Washington, D.C. – Today, hundreds of U.S. mayors descended upon the nation’s capital for the start of the U.S. Conference of Mayors’ 92nd Winter Meeting, which runs through Friday. 

The bipartisan group of mayors was optimistic and determined about the months and years ahead, certain that cities will continue to remain centers of innovation in the face of evolving national challenges — because cities will have to be able to respond. 

“The future looks bright, and it looks incredibly different,” said USCM President Hillary Schieve, Mayor of Reno, Nevada.

Across the first day of the Winter Meeting, mayors affirmed their role as solution-oriented leaders. “We know how important it is to make our voice heard and speak as one, and we’ll continue to do that here at the Winter Meeting this week as we work together to address the biggest challenges faced by our cities — challenges that we know pay no heed to geography or politics,” said USCM Vice President Columbus (OH) Mayor Andrew Ginther at the opening press conference.

At breakout sessions, mayors discussed the nation’s biggest challenges, like homelessness, gun violence, and opioid addiction. 

On homelessness, Los Angeles (CA) Mayor Karen Bass co-moderated a meeting of the USCM Homelessness Task Force with Phoenix (AZ) Mayor Kate Gallego. “President Biden said he wanted to decrease homelessness by 25%. We’re here to help him meet that goal,” said Mayor Bass.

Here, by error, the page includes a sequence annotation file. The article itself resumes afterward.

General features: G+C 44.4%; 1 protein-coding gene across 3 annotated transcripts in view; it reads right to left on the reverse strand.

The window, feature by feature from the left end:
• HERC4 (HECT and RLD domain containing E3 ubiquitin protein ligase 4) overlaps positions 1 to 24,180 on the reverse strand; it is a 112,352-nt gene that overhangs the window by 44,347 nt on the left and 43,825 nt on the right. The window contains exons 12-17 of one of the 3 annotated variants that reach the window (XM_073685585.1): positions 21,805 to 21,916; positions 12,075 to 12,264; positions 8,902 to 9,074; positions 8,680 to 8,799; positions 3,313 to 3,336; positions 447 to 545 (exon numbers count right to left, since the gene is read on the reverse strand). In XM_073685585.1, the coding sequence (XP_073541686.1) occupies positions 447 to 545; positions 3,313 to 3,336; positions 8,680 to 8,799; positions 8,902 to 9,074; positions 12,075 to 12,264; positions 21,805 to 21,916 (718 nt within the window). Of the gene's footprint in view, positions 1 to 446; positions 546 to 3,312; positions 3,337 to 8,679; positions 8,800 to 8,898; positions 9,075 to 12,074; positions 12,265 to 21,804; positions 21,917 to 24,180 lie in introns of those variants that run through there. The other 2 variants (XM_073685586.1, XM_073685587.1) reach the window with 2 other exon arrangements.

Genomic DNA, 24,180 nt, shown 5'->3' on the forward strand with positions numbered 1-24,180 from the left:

On gun violence, Kansas City (MO) Mayor Quinton Lucas and St. Louis (MO) Mayor Tishuara Jones co-moderated a panel on reducing gun violence. “It is vital for us to continue to make a difference and continue to save lives,” said Mayor Lucas. “Think about the collaborative work that each of [these mayors] are doing. Think about how positively things can change.” During the panel, mayors talked with federal partners, including Steven M. Dettelbach, Director of the Bureau of Alcohol, Tobacco, Firearms and Explosives, and Rob Wilcox, Deputy Director of the first ever White House Office of Gun Violence Prevention. 

Throughout the day, top administration officials and a bipartisan number of congressional leaders came to the Winter Meeting. Mayors heard from Treasury Secretary Janet Yellen, HHS Secretary Xavier Becerra, Acting Labor Secretary Julie Su, as well as U.S. Senators John Fetterman, John Hickenlooper, and Thom Tillis.

Importantly, mayors discussed local solutions, as cities build better infrastructure, more affordable housing, and brighter futures. Columbus (OH) Mayor Andrew Ginther hosted a panel of the Conference’s Metro Economies Standing Committee. There, Detroit (MI) Mayor Mike Duggan and Madison (WI) Mayor Satya Rhodes-Conway shared their cities’ recent efforts to address affordable housing, update infrastructure, and more thanks to federal support through the American Rescue Plan Act.

On Thursday, the Winter Meeting will continue as mayors welcome Vice President Kamala Harris, Energy Secretary Jennifer Granholm, Homeland Security Secretary Alejandro Mayorkas, and Education Secretary Miguel Cardona.